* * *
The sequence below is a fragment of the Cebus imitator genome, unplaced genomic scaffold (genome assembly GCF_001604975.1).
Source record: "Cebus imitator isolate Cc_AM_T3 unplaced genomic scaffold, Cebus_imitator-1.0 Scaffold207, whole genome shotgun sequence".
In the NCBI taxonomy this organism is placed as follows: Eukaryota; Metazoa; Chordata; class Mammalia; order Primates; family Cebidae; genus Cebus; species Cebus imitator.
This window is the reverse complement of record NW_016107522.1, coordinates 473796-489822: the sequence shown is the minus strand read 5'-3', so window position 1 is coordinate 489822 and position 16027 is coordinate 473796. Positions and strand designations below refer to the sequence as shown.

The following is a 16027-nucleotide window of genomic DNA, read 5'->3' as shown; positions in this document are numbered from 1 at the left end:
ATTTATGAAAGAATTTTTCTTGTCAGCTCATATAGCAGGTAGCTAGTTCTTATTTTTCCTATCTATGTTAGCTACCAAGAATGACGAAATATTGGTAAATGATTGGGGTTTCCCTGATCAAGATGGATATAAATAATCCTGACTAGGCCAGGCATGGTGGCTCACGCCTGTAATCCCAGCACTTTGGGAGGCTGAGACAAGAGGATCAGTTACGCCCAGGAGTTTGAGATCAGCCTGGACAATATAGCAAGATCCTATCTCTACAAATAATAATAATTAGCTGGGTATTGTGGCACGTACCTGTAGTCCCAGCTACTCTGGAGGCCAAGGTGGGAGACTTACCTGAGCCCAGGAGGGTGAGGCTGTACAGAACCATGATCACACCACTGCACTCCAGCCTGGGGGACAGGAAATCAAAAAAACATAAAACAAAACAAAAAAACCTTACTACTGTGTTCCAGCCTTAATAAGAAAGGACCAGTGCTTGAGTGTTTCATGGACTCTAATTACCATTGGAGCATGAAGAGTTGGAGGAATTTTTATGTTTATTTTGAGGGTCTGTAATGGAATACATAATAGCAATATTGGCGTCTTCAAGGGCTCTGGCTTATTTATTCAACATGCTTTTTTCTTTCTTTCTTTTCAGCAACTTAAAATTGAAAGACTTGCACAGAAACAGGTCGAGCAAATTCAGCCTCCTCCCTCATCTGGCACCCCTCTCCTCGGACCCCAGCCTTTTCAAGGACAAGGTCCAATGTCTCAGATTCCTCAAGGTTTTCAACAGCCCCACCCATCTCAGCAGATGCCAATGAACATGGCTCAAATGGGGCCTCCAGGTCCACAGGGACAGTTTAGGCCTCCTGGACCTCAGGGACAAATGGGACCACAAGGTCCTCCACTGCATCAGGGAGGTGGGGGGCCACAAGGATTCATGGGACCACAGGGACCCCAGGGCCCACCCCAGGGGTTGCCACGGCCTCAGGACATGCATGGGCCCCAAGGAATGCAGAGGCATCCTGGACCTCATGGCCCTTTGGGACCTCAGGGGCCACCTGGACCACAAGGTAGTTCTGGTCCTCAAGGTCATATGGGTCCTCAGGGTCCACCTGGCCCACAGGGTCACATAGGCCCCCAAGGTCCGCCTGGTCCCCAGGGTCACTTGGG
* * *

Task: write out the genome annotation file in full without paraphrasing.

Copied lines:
The sequence below is a fragment of the Cebus imitator genome, unplaced genomic scaffold (genome assembly GCF_001604975.1).
Source record: "Cebus imitator isolate Cc_AM_T3 unplaced genomic scaffold, Cebus_imitator-1.0 Scaffold207, whole genome shotgun sequence".
In the NCBI taxonomy this organism is placed as follows: Eukaryota; Metazoa; Chordata; class Mammalia; order Primates; family Cebidae; genus Cebus; species Cebus imitator.
This window is the reverse complement of record NW_016107522.1, coordinates 473796-489822: the sequence shown is the minus strand read 5'-3', so window position 1 is coordinate 489822 and position 16027 is coordinate 473796. Positions and strand designations below refer to the sequence as shown.

The following is a 16027-nucleotide window of genomic DNA, read 5'->3' as shown; positions in this document are numbered from 1 at the left end:
ATTTATGAAAGAATTTTTCTTGTCAGCTCATATAGCAGGTAGCTAGTTCTTATTTTTCCTATCTATGTTAGCTACCAAGAATGACGAAATATTGGTAAATGATTGGGGTTTCCCTGATCAAGATGGATATAAATAATCCTGACTAGGCCAGGCATGGTGGCTCACGCCTGTAATCCCAGCACTTTGGGAGGCTGAGACAAGAGGATCAGTTACGCCCAGGAGTTTGAGATCAGCCTGGACAATATAGCAAGATCCTATCTCTACAAATAATAATAATTAGCTGGGTATTGTGGCACGTACCTGTAGTCCCAGCTACTCTGGAGGCCAAGGTGGGAGACTTACCTGAGCCCAGGAGGGTGAGGCTGTACAGAACCATGATCACACCACTGCACTCCAGCCTGGGGGACAGGAAATCAAAAAAACATAAAACAAAACAAAAAAACCTTACTACTGTGTTCCAGCCTTAATAAGAAAGGACCAGTGCTTGAGTGTTTCATGGACTCTAATTACCATTGGAGCATGAAGAGTTGGAGGAATTTTTATGTTTATTTTGAGGGTCTGTAATGGAATACATAATAGCAATATTGGCGTCTTCAAGGGCTCTGGCTTATTTATTCAACATGCTTTTTTCTTTCTTTCTTTTCAGCAACTTAAAATTGAAAGACTTGCACAGAAACAGGTCGAGCAAATTCAGCCTCCTCCCTCATCTGGCACCCCTCTCCTCGGACCCCAGCCTTTTCAAGGACAAGGTCCAATGTCTCAGATTCCTCAAGGTTTTCAACAGCCCCACCCATCTCAGCAGATGCCAATGAACATGGCTCAAATGGGGCCTCCAGGTCCACAGGGACAGTTTAGGCCTCCTGGACCTCAGGGACAAATGGGACCACAAGGTCCTCCACTGCATCAGGGAGGTGGGGGGCCACAAGGATTCATGGGACCACAGGGACCCCAGGGCCCACCCCAGGGGTTGCCACGGCCTCAGGACATGCATGGGCCCCAAGGAATGCAGAGGCATCCTGGACCTCATGGCCCTTTGGGACCTCAGGGGCCACCTGGACCACAAGGTAGTTCTGGTCCTCAAGGTCATATGGGTCCTCAGGGTCCACCTGGCCCACAGGGTCACATAGGCCCCCAAGGTCCGCCTGGTCCCCAGGGTCACTTGGG